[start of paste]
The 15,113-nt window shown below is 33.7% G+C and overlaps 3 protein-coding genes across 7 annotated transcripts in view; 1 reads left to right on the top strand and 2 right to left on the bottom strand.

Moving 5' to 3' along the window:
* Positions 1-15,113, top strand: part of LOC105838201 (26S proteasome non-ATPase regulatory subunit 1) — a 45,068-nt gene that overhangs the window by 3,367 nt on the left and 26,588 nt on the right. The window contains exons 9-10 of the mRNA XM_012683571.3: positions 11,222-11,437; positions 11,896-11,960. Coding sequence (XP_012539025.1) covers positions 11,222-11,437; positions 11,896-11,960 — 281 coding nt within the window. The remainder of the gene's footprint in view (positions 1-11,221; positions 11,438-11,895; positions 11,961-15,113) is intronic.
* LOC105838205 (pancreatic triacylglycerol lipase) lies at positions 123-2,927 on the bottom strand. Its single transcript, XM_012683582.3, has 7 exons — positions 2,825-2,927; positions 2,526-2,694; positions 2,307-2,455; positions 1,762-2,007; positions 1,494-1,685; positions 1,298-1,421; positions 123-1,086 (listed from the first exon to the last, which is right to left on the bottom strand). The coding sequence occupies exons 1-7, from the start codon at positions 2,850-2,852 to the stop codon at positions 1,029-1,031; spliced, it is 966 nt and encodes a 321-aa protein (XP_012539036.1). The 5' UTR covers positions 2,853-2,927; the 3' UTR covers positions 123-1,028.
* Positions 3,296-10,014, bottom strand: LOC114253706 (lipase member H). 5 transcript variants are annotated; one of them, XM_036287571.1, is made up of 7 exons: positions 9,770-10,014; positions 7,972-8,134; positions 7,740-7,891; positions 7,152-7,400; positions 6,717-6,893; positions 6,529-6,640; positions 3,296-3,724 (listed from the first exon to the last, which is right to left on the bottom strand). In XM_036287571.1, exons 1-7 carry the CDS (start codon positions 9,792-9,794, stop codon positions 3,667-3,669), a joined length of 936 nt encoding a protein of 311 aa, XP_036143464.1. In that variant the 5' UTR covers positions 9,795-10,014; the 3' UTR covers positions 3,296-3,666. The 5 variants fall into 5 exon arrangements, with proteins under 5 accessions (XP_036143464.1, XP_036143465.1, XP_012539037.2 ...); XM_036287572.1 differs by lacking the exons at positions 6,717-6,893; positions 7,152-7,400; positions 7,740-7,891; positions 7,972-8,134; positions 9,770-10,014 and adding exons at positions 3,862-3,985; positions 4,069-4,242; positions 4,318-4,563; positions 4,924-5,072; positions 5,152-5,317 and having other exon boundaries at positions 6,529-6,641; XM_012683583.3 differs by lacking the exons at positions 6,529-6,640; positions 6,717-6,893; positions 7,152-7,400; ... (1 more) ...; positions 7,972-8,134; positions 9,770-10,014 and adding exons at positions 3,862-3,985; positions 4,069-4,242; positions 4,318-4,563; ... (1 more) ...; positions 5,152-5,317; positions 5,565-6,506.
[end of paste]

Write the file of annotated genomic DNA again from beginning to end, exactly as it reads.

The 15,113-nt window shown below is 33.7% G+C and overlaps 3 protein-coding genes across 7 annotated transcripts in view; 1 reads left to right on the top strand and 2 right to left on the bottom strand.

Moving 5' to 3' along the window:
* Positions 1-15,113, top strand: part of LOC105838201 (26S proteasome non-ATPase regulatory subunit 1) — a 45,068-nt gene that overhangs the window by 3,367 nt on the left and 26,588 nt on the right. The window contains exons 9-10 of the mRNA XM_012683571.3: positions 11,222-11,437; positions 11,896-11,960. Coding sequence (XP_012539025.1) covers positions 11,222-11,437; positions 11,896-11,960 — 281 coding nt within the window. The remainder of the gene's footprint in view (positions 1-11,221; positions 11,438-11,895; positions 11,961-15,113) is intronic.
* LOC105838205 (pancreatic triacylglycerol lipase) lies at positions 123-2,927 on the bottom strand. Its single transcript, XM_012683582.3, has 7 exons — positions 2,825-2,927; positions 2,526-2,694; positions 2,307-2,455; positions 1,762-2,007; positions 1,494-1,685; positions 1,298-1,421; positions 123-1,086 (listed from the first exon to the last, which is right to left on the bottom strand). The coding sequence occupies exons 1-7, from the start codon at positions 2,850-2,852 to the stop codon at positions 1,029-1,031; spliced, it is 966 nt and encodes a 321-aa protein (XP_012539036.1). The 5' UTR covers positions 2,853-2,927; the 3' UTR covers positions 123-1,028.
* Positions 3,296-10,014, bottom strand: LOC114253706 (lipase member H). 5 transcript variants are annotated; one of them, XM_036287571.1, is made up of 7 exons: positions 9,770-10,014; positions 7,972-8,134; positions 7,740-7,891; positions 7,152-7,400; positions 6,717-6,893; positions 6,529-6,640; positions 3,296-3,724 (listed from the first exon to the last, which is right to left on the bottom strand). In XM_036287571.1, exons 1-7 carry the CDS (start codon positions 9,792-9,794, stop codon positions 3,667-3,669), a joined length of 936 nt encoding a protein of 311 aa, XP_036143464.1. In that variant the 5' UTR covers positions 9,795-10,014; the 3' UTR covers positions 3,296-3,666. The 5 variants fall into 5 exon arrangements, with proteins under 5 accessions (XP_036143464.1, XP_036143465.1, XP_012539037.2 ...); XM_036287572.1 differs by lacking the exons at positions 6,717-6,893; positions 7,152-7,400; positions 7,740-7,891; positions 7,972-8,134; positions 9,770-10,014 and adding exons at positions 3,862-3,985; positions 4,069-4,242; positions 4,318-4,563; positions 4,924-5,072; positions 5,152-5,317 and having other exon boundaries at positions 6,529-6,641; XM_012683583.3 differs by lacking the exons at positions 6,529-6,640; positions 6,717-6,893; positions 7,152-7,400; ... (1 more) ...; positions 7,972-8,134; positions 9,770-10,014 and adding exons at positions 3,862-3,985; positions 4,069-4,242; positions 4,318-4,563; ... (1 more) ...; positions 5,152-5,317; positions 5,565-6,506.